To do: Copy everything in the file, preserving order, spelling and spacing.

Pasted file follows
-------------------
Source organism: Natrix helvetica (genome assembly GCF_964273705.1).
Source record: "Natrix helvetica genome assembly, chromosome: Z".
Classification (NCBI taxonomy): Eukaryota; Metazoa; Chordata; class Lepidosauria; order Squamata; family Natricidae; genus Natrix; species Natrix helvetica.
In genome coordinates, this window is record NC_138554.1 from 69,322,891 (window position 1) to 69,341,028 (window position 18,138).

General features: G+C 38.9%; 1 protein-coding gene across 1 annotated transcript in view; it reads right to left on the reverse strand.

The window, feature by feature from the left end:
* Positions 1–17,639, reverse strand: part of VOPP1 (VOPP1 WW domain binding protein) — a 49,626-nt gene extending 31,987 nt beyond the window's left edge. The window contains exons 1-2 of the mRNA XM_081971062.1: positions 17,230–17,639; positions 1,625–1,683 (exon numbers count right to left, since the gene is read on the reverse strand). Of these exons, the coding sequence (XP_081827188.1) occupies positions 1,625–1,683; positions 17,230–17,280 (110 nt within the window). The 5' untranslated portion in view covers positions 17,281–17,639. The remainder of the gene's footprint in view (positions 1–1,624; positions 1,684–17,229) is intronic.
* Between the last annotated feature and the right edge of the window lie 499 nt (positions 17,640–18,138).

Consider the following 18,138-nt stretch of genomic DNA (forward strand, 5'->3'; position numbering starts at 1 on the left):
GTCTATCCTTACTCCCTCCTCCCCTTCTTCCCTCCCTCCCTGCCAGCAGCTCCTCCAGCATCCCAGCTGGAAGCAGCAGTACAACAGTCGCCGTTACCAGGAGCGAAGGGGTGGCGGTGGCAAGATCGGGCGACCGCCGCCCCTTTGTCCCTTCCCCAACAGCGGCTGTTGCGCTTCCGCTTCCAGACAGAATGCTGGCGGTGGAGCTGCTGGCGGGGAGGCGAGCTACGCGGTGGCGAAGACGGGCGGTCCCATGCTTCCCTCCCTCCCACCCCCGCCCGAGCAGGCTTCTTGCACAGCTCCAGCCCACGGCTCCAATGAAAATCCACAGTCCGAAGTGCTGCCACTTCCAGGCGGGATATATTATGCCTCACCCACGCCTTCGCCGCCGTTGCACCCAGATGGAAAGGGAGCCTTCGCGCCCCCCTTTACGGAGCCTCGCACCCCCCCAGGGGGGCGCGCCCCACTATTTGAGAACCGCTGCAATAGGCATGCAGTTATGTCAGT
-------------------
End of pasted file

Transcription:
Source organism: Natrix helvetica (genome assembly GCF_964273705.1).
Source record: "Natrix helvetica genome assembly, chromosome: Z".
Classification (NCBI taxonomy): Eukaryota; Metazoa; Chordata; class Lepidosauria; order Squamata; family Natricidae; genus Natrix; species Natrix helvetica.
In genome coordinates, this window is record NC_138554.1 from 69,322,891 (window position 1) to 69,341,028 (window position 18,138).

General features: G+C 38.9%; 1 protein-coding gene across 1 annotated transcript in view; it reads right to left on the reverse strand.

The window, feature by feature from the left end:
* Positions 1–17,639, reverse strand: part of VOPP1 (VOPP1 WW domain binding protein) — a 49,626-nt gene extending 31,987 nt beyond the window's left edge. The window contains exons 1-2 of the mRNA XM_081971062.1: positions 17,230–17,639; positions 1,625–1,683 (exon numbers count right to left, since the gene is read on the reverse strand). Of these exons, the coding sequence (XP_081827188.1) occupies positions 1,625–1,683; positions 17,230–17,280 (110 nt within the window). The 5' untranslated portion in view covers positions 17,281–17,639. The remainder of the gene's footprint in view (positions 1–1,624; positions 1,684–17,229) is intronic.
* Between the last annotated feature and the right edge of the window lie 499 nt (positions 17,640–18,138).

Consider the following 18,138-nt stretch of genomic DNA (forward strand, 5'->3'; position numbering starts at 1 on the left):
GTCTATCCTTACTCCCTCCTCCCCTTCTTCCCTCCCTCCCTGCCAGCAGCTCCTCCAGCATCCCAGCTGGAAGCAGCAGTACAACAGTCGCCGTTACCAGGAGCGAAGGGGTGGCGGTGGCAAGATCGGGCGACCGCCGCCCCTTTGTCCCTTCCCCAACAGCGGCTGTTGCGCTTCCGCTTCCAGACAGAATGCTGGCGGTGGAGCTGCTGGCGGGGAGGCGAGCTACGCGGTGGCGAAGACGGGCGGTCCCATGCTTCCCTCCCTCCCACCCCCGCCCGAGCAGGCTTCTTGCACAGCTCCAGCCCACGGCTCCAATGAAAATCCACAGTCCGAAGTGCTGCCACTTCCAGGCGGGATATATTATGCCTCACCCACGCCTTCGCCGCCGTTGCACCCAGATGGAAAGGGAGCCTTCGCGCCCCCCTTTACGGAGCCTCGCACCCCCCCAGGGGGGCGCGCCCCACTATTTGAGAACCGCTGCAATAGGCATGCAGTTATGTCAGT